China to attempt to grow potatoes on Moon

Pioneer cover

From the press release: From the moment he is handed a possibility of making the first alien contact, Saunders Maxwell decides he will do it, even if doing so takes him through hell and back.

Unfortunately, that is exactly where that journey takes him.

The vision that Zimmerman paints of vibrant human colonies on the Moon, Mars, the asteroids, and beyond, indomitably fighting the harsh lifeless environment of space to build new societies, captures perfectly the emerging space race we see today.

He also captures in Pioneer the heart of the human spirit, willing to push forward no matter the odds, no matter the cost. It is that spirit that will make the exploration of the heavens possible, forever, into the never-ending future.

Available everywhere for $3.99 (before discount) at amazon, Barnes & Noble, all ebook vendors, or direct from the ebook publisher, ebookit.

China’s Chang’e-4 lunar rover/lander, set to launch in 2018, will include a small experiment that will attempt to grow potatoes from seeds.

Note that I have just realized that I have been confusing Chang’e-5 with Chang’e-4. Chang’e-5 is a sample return mission that they hope to launch this year. It does not include a rover. Chang’e-4 is a lander/rover mission that is planned for 2018.


Every July, to celebrate the anniversary of the start of Behind the Black in 2010, I hold a month-long fund-raising campaign to make it possible for me to continue my work here for another year.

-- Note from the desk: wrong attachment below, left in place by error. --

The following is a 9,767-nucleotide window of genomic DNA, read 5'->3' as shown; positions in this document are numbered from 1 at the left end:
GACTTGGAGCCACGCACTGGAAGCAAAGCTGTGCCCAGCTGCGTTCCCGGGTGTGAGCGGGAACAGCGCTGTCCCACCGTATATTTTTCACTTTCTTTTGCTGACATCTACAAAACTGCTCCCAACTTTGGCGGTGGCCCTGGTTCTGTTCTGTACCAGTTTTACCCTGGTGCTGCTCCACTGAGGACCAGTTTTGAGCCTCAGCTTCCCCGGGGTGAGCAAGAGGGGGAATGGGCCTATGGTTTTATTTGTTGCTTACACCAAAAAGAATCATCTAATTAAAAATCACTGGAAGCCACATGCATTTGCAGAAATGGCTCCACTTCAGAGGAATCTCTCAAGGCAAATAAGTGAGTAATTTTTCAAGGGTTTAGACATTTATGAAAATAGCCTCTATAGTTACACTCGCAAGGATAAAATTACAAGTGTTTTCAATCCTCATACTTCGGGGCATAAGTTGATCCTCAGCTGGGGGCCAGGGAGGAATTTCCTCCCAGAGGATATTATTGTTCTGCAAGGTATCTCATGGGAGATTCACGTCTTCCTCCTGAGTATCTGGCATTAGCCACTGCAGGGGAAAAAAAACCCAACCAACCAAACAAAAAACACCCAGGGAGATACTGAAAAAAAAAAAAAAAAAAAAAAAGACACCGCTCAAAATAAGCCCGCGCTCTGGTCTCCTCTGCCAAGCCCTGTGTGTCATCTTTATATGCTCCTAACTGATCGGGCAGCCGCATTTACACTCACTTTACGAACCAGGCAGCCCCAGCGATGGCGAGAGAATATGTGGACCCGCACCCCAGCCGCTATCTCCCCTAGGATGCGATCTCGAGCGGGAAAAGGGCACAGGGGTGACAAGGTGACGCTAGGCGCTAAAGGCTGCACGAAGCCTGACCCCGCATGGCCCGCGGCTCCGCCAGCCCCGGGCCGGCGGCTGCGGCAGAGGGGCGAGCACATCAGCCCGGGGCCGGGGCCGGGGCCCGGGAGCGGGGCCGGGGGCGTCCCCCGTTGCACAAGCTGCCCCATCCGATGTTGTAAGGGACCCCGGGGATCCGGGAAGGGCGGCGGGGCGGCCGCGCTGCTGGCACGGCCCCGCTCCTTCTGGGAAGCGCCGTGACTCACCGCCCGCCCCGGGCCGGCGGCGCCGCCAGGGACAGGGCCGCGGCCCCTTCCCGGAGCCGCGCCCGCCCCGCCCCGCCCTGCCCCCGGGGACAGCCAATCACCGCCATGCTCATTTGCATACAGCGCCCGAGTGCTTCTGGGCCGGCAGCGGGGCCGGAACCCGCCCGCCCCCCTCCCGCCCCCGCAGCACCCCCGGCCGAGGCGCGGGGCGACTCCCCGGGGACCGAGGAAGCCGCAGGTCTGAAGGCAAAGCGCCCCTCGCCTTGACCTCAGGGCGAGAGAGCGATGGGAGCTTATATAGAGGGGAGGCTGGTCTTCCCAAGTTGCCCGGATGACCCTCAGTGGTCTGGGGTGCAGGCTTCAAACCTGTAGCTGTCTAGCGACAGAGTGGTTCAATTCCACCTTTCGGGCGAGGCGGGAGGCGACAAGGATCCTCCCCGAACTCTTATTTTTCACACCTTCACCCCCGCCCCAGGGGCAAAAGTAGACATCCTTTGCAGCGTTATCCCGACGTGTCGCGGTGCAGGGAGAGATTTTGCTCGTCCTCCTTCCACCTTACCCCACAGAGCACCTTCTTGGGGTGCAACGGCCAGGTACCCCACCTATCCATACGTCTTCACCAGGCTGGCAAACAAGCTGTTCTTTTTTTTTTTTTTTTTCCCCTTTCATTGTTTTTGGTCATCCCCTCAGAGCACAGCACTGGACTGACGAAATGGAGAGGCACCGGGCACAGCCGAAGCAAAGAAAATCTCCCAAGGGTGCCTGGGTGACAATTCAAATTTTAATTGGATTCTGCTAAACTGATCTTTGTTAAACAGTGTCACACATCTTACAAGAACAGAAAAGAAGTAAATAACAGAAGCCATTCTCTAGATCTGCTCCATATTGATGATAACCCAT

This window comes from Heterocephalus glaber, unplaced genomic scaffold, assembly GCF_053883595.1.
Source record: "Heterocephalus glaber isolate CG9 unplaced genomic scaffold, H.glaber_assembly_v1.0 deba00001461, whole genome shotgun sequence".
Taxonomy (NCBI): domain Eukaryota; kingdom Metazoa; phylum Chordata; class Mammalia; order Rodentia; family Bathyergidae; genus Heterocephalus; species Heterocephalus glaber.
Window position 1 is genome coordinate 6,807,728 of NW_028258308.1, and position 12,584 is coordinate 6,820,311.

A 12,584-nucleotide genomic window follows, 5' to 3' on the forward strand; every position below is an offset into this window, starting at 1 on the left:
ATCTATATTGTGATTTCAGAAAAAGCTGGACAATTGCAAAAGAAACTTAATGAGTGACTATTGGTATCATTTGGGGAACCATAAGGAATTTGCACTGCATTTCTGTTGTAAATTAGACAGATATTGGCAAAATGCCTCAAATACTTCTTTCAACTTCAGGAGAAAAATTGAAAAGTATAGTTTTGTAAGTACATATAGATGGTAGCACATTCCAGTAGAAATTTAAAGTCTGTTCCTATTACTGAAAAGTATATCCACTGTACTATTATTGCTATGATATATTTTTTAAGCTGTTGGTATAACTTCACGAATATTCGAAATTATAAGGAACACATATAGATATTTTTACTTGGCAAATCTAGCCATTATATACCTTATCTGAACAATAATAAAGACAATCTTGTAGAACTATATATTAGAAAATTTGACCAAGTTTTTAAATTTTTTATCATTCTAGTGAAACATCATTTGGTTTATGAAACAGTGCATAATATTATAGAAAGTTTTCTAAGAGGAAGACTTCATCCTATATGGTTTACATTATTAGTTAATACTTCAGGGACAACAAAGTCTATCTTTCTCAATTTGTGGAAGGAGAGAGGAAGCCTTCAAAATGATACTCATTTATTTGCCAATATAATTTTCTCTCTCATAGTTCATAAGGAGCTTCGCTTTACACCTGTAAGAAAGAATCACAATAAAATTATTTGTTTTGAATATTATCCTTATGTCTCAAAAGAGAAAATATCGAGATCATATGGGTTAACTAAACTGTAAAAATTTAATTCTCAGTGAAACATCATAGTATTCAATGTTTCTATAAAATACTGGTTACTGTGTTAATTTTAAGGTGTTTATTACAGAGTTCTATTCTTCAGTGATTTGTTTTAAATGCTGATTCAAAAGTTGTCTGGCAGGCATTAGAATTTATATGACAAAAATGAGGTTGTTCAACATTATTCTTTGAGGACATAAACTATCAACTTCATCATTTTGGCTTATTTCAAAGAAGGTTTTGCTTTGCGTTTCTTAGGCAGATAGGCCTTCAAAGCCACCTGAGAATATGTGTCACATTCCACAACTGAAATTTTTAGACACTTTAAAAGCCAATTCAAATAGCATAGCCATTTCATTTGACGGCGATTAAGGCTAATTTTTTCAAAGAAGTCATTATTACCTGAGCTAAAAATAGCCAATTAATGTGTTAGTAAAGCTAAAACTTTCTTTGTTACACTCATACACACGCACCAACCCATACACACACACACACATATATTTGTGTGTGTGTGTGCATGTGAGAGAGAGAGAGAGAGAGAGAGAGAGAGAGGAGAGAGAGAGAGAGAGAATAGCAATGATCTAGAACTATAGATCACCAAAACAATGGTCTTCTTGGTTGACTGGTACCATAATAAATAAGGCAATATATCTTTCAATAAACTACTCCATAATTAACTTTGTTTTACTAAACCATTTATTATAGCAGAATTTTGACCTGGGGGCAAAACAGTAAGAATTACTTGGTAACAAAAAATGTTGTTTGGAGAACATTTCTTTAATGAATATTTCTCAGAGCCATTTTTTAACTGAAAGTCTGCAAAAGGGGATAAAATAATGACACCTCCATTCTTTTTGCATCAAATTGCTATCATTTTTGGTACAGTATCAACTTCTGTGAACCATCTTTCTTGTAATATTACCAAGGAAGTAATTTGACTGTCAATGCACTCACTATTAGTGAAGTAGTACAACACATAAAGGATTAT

This year's fund-raising drive however is more significant in that it is also the 10th anniversary of this website's founding. It is hard to believe, but I have been doing this for a full decade, during which I have written more than 22,000 posts, of which more than 1,000 were essays and almost 2,600 were evening pauses.

This year's fund drive is also more important because of the growing intolerance of free speech and dissent in American culture. Increasingly people who don't like what they read are blatantly acting to blackball sites like mine. I have tried to insulate myself from this tyrannical effort by not depending on Google advertising or cross-posts Facebook or Twitter. Though this prevents them from having a hold on me, it also acts to limit my exposure.

Therefore, I hope you will please consider donating to Behind the Black, by giving either a one-time contribution or a regular subscription, as outlined in the tip jar below. Your support will allow me to continue covering science and culture as I have for the past twenty years, independent and free from any outside influence.


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  • Dick Eagleson

    Who knew Mark Watney was really Chinese?

    Though maybe that also explains why Matt Damon was in that Great Wall movie.

  • Dick Eagleson: Can you explain please? Who is Mark Watney?

  • wayne

    “The Martian”

  • Wayne: This shows how I am often completely out of touch with modern culture, especially movie culture. I haven’t yet seen The Martian, so I had no idea what Dick Eagleson was referring to.

    And remember, I used to make feature films. I left that business out of disgust at the material being produced. It thus makes me often uninterested in seeing the most recent releases.

  • Michael

    Robert: read the book. The book is quite excellent. The movie is a hollow shell of the story and a major disappointment in comparison.

  • LocalFluff